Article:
Legal and Constitutional Affairs Committee
Wednesday 17 October 2012
Senator WRIGHT: I am going to ask you to take on notice questions about the annual amount of Commonwealth funding provided to legal aid services over the past five years with a breakdown for Aboriginal and Torres Strait Islander legal services, community legal centres and family violence prevention legal services, and by state and territory. I will now follow up on some questions asked during budget estimates regarding the review of the national partnership agreement on legal assistance services. Firstly, in May there was no set consultation timetable for the review. Is that timetable now settled and available? If so, can you provide details of the timeframe for consultations and with whom the review is consulting?
Mr Duggan: We have just concluded consultations on the evaluation framework for the review. That concluded at the beginning of October. The timing for the review, the consultants have been appointed and we will expect the process now to get fully underway and be concluded next year.
Senator WRIGHT: Can you give information about who the review will be consulting with?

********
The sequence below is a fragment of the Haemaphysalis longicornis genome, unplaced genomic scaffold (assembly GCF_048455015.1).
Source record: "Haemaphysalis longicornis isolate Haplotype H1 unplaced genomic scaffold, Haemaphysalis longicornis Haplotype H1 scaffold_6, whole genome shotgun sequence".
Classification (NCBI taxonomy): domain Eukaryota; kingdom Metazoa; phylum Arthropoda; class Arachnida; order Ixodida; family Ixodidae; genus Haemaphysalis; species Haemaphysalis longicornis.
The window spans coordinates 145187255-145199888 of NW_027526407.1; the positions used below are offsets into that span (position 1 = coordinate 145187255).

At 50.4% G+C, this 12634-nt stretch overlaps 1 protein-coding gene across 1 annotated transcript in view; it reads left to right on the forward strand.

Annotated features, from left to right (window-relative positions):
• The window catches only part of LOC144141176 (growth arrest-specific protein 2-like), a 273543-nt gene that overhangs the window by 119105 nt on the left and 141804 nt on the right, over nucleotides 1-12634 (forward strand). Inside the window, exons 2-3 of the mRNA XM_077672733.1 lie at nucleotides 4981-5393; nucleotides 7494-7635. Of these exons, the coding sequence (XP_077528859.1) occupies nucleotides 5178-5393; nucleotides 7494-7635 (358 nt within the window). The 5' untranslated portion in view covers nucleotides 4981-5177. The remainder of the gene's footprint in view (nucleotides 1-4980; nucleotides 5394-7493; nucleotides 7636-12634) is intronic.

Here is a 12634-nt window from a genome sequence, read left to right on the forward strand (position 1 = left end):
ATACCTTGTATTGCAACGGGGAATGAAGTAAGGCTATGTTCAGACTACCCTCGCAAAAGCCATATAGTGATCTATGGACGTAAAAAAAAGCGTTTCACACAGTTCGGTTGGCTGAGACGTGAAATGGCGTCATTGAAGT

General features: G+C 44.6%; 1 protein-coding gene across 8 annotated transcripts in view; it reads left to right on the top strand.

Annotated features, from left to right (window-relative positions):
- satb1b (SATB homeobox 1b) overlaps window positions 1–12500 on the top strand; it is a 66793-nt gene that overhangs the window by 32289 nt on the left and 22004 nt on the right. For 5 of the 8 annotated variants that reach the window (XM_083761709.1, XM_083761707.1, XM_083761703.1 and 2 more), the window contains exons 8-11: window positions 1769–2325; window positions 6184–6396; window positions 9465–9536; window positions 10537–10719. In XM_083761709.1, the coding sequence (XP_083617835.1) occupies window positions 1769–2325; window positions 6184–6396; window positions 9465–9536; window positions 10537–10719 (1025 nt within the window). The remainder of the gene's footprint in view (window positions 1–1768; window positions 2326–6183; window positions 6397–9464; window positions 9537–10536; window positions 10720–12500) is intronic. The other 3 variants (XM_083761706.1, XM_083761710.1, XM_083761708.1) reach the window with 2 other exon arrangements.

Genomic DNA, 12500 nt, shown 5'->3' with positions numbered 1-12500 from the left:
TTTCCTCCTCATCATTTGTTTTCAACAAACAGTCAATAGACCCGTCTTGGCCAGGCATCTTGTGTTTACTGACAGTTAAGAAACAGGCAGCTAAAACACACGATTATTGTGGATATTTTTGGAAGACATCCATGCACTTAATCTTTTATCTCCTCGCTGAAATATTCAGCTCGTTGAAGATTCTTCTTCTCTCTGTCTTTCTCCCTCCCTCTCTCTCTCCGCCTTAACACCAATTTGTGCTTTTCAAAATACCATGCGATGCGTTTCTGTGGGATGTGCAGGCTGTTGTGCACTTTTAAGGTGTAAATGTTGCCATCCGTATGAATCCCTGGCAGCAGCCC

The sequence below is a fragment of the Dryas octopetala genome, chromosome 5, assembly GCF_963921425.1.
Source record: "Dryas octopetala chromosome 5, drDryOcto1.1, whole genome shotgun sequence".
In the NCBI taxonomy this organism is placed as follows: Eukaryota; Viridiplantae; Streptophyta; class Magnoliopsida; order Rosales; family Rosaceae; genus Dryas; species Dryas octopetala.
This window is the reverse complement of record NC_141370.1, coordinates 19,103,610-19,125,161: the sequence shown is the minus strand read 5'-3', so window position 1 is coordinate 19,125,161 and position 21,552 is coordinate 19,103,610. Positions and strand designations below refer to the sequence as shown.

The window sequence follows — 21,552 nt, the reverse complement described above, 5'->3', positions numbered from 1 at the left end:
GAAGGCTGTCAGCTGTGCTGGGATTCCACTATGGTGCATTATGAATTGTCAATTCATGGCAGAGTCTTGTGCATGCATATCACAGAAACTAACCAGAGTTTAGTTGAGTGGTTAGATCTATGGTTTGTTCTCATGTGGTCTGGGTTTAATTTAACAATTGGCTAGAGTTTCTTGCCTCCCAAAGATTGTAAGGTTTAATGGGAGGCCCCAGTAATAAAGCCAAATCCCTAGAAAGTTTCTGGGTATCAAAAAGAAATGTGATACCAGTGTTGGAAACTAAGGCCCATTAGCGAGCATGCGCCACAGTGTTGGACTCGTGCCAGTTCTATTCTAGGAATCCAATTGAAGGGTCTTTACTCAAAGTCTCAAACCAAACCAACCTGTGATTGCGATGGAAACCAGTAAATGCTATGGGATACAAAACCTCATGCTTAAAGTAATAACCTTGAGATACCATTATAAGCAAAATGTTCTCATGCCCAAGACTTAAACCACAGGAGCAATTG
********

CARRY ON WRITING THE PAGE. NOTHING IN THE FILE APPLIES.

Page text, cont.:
Mr Duggan: The review by Allen Consulting Group will be consulting all key stakeholders in the area and they have already done a fair bit of that work in starting off with the evaluation framework. For example, all of the legal aid commissions have been consulted, many CLCs have been consulted and many of the ATSILSs also been consulted as well. That will continue.
Senator WRIGHT: In May you indicated that when considering unmet need in the legal system you will be relying on a report that has been in the pipeline for a while commissioned by National Legal Aid. The report which details the findings of the Legal Australia-wide Survey was released last week, on 11 October. Can you explain how the Attorney-General's Department will consider and respond to that survey?